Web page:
Re: [ADS-L] all of the sudden, one at the time, still in the bed

RonButters at AOL.COM RonButters at AOL.COM
Thu Sep 7 13:30:33 UTC 2006

Yes, the "weak" definites are more like "He is still in the bed"--suggesting 
that the person has only one arm or mirror, that there is only one dictionary, 
etc. (the "wall" example doesn't seem particularly "weak" to me). Still, the 
"suggestion" is overridden by the idiomatic nature of the utterance, and if 
one's idiom is not "the bed" or "the hospital" the semantic implications are 
apparent. One would never say, "Look it up in the index" in this same weak sense.

In a message dated 9/7/06 12:06:56 AM, laurence.horn at YALE.EDU writes:

> >
> What did your Iowa grammar tell you about "He was punched in the arm"
> or "You should look it up in the dictionary" or "Go look in the
> mirror" or "Don't scribble on the wall"?  These have been discussed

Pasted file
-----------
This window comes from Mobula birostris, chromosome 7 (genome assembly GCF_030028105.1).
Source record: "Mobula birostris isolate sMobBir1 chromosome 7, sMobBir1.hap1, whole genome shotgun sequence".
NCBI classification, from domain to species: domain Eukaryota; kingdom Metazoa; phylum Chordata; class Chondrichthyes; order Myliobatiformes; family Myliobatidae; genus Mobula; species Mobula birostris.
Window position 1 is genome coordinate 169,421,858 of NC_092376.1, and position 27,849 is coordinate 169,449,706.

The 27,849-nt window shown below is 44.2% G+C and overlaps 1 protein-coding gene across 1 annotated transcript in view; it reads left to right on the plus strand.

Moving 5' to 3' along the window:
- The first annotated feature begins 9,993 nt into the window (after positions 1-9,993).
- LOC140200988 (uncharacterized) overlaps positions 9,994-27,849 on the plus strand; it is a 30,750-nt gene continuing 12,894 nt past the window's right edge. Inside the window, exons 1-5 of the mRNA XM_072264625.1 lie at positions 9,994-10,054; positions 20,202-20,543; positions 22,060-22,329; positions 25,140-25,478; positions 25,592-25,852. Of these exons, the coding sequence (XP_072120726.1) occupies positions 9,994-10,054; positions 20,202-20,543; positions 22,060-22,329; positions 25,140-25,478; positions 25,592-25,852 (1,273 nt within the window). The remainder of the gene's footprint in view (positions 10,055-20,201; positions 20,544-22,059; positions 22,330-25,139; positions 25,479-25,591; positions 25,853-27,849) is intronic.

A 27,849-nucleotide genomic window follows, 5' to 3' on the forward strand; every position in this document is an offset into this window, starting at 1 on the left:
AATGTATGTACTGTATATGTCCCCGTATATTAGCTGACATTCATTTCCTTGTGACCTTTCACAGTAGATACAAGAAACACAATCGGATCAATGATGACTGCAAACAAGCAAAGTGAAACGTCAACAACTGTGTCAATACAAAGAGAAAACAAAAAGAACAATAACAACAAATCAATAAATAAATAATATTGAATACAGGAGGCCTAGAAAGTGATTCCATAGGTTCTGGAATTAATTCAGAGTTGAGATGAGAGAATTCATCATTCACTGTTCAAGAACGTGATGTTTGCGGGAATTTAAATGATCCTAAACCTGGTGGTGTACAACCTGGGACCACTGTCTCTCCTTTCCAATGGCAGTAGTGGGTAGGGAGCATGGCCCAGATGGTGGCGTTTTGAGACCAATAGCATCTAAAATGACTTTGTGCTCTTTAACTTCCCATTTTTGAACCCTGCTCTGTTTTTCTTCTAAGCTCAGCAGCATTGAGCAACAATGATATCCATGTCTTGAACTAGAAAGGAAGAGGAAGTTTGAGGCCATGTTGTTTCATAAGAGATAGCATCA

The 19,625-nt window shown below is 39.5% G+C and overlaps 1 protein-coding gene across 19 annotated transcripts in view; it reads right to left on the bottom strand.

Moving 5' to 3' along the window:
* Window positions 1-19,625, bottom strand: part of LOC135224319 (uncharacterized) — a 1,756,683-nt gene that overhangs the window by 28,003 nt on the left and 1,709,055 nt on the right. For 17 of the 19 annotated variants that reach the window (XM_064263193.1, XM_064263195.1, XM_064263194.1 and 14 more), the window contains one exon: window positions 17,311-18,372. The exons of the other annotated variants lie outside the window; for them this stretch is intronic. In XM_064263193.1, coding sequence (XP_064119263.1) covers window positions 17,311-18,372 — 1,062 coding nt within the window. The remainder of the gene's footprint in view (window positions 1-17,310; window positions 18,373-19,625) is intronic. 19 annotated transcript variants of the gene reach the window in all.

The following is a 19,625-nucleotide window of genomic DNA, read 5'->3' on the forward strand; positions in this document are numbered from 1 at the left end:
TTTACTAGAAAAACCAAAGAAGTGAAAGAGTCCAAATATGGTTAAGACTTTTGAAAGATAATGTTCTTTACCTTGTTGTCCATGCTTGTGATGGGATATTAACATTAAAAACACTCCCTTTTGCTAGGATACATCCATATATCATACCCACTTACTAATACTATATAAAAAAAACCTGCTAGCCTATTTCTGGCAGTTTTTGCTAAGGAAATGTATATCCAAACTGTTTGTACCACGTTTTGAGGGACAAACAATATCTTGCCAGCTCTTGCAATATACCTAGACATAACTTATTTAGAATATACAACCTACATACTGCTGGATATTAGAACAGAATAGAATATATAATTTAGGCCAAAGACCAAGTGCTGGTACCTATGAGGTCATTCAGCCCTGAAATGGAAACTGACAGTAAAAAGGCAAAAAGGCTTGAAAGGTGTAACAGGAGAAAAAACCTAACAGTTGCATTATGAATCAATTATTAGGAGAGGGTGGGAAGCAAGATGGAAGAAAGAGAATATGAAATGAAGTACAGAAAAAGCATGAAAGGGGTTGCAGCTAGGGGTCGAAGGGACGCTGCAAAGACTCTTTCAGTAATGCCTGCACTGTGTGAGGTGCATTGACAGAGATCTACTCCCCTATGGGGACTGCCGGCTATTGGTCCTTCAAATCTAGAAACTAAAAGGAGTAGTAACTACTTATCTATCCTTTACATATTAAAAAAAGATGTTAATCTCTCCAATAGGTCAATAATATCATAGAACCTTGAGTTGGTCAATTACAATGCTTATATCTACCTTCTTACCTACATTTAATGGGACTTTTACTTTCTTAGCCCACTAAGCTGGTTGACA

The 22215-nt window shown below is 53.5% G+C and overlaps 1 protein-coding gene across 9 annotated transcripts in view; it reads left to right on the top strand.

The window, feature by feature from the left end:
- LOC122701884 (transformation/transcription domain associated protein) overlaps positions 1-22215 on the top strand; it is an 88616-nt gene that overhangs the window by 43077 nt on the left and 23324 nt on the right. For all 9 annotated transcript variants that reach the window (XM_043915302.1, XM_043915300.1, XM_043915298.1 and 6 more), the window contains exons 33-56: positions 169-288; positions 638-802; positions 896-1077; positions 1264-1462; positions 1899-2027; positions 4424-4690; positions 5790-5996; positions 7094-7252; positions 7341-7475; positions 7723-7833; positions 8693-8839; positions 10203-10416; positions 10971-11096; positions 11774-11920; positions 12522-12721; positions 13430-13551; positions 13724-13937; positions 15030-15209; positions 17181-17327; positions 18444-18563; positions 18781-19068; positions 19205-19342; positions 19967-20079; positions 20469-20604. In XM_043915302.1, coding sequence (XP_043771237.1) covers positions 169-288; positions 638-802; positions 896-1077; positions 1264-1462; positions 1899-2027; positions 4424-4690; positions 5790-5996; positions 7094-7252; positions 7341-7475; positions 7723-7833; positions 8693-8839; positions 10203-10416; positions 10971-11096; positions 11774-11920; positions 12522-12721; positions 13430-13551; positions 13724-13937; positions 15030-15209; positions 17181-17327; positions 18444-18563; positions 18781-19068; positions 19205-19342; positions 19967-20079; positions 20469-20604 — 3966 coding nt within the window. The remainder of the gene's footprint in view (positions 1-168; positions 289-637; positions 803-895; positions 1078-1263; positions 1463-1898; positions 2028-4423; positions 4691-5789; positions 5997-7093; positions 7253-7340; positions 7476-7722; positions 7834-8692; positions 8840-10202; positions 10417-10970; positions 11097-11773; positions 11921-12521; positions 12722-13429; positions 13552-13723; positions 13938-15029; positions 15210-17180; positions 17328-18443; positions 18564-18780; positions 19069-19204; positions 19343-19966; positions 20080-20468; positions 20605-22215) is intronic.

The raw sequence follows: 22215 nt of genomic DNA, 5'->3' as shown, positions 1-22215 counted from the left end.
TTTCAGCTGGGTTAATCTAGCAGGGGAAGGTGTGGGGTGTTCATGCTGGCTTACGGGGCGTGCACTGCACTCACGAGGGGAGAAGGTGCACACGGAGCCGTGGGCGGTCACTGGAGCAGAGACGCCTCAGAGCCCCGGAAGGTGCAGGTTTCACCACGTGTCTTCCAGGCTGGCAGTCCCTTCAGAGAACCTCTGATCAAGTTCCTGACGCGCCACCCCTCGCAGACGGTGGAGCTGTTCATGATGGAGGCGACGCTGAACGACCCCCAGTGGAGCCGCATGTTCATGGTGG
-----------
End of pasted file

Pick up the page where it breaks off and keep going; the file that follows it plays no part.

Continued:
> (sometimes under the rubric of "weak definites") and I think
> represent a rather different phenomenon from "one at the time" or
> "all of the sudden", which seem entirely foreign to me, partly
> because "one at a time" and "all of a sudden" appear to be idiomatic
> and entirely non-compositional in terms of the indefinite.  Those
> examples are closer to "He kicked a bucket", involving a dialectal or
> idiolectal reanalysis of the idiom rather than an extension of
> definites under certain semantic and pragmatic conditions.
> LH

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